Rhodes Point Gansey. Image © Interweave Press LLC

Courtney:  My favorite pattern from the book is…well, it does keep changing.  It’s like being asked which child is your favorite!  I do really like the way the Gansey turned out, but the Brigid Jacket is so darn cute and versatile, the Yangtze Cardigan is my absolute dream cardigan and the Whitby Stockings I want to wear every day, and want to have in multiple colorways.  Of Kate’s projects I love the Voderrhein Hat.  I am knitting a scarf in Organik right now and absolutely loving every second of it!  Now I really wish I could set aside time to knit another project.

Ajiro Scarf

Ajiro Scarf. Image © Interweave Press LLC

Kate: This is a question we get asked a lot, and I am realizing my favorite changes day to day!  For Courtney’s designs, my favorite is the Ajiro Scarf – I just can’t seem to get warm today, and the thought of wrapping that beautiful long doubled Fair Isle scarf around my neck a few times is really appealing.  We also both come from weaving backgrounds, so I love seeing the little ways woven motifs and structures find their way into our knitting.  I am currently working on a new Kelbourne Woolens design that involves a lot of cables, so I have been thinking about the Erin Cardigan a lot. I am really happy with that design for a few reasons – I absolutely love Aran sweaters, but most “traditional” Arans didn’t have the shape or fit I was looking for  – a closer fit, set in sleeves, a fitted armhole, etc. For the Erin Cardigan, I set out to design a sweater that was both flattering and also incorporated traditional Aran motifs, and I am really happy with out it turned out and hope others love it, too!

If someone was interested in delving more into the history and traditions of the various styles, what books or resources would you recommend as most useful?

Kate: There are a few books in our library that we just could not live without.  Of the bunch, my top four are Fair Isle Knitting by Sarah Don (I highly recommend the original printing – the photos and models are so much better!) for its amazing Fair Isle motifs and multitude of garment types, Ethnic Socks and Stockings by Priscila A. Gibson-Roberts for its large variety of techniques, Traditional Knitting by Michael Pearson, for its detailed history, amazing photographs, and coverage of both Fair Isle and Aran knitting, and Nordic Knitting by Susanne Pagoldh for is wide coverage of many techniques and time periods.  In fact, Courtney got me my copy of Nordic Knitting while on vacation in Oregon while we were working on the book and it had a huge influence on me during the process.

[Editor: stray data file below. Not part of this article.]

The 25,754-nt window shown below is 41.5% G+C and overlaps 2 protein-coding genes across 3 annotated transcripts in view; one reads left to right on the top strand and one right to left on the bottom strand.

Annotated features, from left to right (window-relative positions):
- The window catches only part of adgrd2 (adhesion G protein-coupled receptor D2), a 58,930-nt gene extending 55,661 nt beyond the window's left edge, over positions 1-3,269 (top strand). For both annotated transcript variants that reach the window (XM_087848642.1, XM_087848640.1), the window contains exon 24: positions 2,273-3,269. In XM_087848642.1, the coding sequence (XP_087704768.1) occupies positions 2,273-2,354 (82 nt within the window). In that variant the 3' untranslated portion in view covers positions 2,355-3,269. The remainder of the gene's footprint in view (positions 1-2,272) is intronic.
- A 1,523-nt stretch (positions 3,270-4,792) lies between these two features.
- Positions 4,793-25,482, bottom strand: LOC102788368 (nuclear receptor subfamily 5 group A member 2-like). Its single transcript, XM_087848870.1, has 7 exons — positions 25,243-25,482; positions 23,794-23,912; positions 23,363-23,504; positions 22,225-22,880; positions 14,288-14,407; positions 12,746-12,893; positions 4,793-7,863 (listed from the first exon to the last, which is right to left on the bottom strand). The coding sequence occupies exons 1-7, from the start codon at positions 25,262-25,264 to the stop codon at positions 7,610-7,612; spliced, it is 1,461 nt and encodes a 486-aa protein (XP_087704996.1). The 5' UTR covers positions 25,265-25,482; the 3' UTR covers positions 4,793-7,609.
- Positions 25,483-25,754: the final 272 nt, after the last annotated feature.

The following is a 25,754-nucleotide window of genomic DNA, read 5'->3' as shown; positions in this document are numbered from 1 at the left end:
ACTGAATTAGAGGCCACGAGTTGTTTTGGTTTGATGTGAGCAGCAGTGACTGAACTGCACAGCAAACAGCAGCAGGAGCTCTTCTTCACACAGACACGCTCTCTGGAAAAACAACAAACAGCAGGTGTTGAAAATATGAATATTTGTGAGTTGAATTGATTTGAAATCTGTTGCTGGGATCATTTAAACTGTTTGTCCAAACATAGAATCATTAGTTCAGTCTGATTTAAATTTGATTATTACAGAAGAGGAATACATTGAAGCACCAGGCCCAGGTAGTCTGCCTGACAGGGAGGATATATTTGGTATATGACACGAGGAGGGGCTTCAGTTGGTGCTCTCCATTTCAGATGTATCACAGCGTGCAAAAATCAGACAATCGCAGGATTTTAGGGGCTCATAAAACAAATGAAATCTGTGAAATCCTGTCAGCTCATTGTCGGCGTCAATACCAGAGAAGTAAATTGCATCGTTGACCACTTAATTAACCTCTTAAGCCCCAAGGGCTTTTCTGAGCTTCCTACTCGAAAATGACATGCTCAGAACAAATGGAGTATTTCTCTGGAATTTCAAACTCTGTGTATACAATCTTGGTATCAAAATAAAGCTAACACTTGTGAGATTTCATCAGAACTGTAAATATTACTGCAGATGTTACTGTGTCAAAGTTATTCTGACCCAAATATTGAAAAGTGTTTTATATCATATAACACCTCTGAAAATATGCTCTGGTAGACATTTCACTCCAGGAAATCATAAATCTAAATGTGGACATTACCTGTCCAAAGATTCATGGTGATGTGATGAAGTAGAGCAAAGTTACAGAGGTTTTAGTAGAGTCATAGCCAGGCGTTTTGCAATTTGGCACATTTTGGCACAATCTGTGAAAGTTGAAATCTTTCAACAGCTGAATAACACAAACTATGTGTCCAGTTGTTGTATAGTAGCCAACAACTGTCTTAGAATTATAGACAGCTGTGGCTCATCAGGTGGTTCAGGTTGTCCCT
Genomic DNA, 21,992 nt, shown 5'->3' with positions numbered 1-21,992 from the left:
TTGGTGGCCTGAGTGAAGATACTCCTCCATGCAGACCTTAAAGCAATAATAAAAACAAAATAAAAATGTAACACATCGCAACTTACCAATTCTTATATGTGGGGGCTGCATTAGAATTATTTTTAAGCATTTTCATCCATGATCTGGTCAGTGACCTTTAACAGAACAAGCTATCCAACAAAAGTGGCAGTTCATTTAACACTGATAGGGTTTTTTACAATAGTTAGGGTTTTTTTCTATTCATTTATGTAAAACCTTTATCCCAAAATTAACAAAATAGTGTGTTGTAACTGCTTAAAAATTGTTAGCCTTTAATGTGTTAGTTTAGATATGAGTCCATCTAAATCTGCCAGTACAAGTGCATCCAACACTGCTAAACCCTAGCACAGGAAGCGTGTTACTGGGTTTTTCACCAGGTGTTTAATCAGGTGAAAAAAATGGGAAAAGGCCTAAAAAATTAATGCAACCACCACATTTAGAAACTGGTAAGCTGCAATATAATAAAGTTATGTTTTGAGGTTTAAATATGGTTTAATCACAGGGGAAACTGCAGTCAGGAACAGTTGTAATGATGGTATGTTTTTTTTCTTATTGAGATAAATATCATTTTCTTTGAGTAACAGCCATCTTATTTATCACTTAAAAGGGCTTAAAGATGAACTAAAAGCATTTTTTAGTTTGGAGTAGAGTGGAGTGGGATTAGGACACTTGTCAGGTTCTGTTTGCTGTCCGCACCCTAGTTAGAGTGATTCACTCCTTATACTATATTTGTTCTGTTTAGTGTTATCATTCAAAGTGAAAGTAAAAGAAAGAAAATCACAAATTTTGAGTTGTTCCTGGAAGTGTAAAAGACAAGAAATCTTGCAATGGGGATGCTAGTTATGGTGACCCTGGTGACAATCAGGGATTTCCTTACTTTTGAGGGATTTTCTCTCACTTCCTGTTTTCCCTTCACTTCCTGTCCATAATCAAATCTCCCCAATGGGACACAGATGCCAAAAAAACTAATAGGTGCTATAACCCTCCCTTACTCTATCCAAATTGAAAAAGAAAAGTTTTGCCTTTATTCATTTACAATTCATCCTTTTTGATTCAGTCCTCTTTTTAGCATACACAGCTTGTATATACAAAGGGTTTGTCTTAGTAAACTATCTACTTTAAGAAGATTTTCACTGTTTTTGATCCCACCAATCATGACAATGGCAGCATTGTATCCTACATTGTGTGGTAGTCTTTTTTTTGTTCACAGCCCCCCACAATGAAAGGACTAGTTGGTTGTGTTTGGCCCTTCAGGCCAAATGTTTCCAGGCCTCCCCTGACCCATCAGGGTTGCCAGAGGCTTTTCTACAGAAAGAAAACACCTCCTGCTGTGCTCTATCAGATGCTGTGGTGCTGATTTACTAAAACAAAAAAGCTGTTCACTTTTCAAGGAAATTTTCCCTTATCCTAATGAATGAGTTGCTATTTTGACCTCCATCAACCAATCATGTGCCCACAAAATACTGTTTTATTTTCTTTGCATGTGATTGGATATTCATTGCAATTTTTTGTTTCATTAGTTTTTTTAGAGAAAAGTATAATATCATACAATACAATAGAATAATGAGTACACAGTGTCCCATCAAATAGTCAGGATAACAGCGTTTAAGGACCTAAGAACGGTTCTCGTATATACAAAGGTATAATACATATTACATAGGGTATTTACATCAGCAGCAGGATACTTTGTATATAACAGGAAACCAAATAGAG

Abigail Hand Warmes

Abigal Hand Warmers. Image © Interweave Press LLC

Courtney:  I love going to libraries and museums.  Luckily the Philadelphia Free Library has really extensive collections of images and old manuscripts which are really great to look at.  Also, Historical Societies and small museum collections are great resources.  I spent some time at Winterthur Museum in Wilmington, DE doing research in their rare books department.  There’s some really great knitting books, including hand written journals of knitters from the 1800s and early 1900s.  Also, at most museums you can schedule appointments to view items from their fashion collections.  Here in Philadelphia we have the famous Schiaparelli bow-knot sweater in special collections.  Things like that are great resources for inspiration.

The book’s full of gorgeous photography – did you guys scout out the locations? or was that up to Interweave and the other people who worked on your book?

Kate: The photography – both the modeled garment shots and the landscape photography are both things we can’t take any credit for.  One of the reasons why we really wanted to, and loved, working with Interweave was because they were so open to our ideas about styling, the chapter themes, and how we wanted the book to look.  Their styling and art department scouted all of the locations for the shots of the knitted garments in order to really demonstrate the three cohesive chapters, and we are very happy with how they turned out.  All of the landscape photographs (any shot without a model in it) were taken by my mother-in-law, Lynn Osborn, who is an architect and amazing photographer. (her website:  Both my parents and in-laws were incredibly supportive of us throughout the book process, and when I asked Lynn if she would be willing to provide a few shots to round out the graphics in the book, she jumped at the chance.  We are so happy with how her pictures were incorporated into the book, and really think they make a huge difference in the overall look!


Adelaide. Image © Interweave Press LLC

Thank you Kate & Courtney!  To check out previous & upcoming blog tour stops, visit: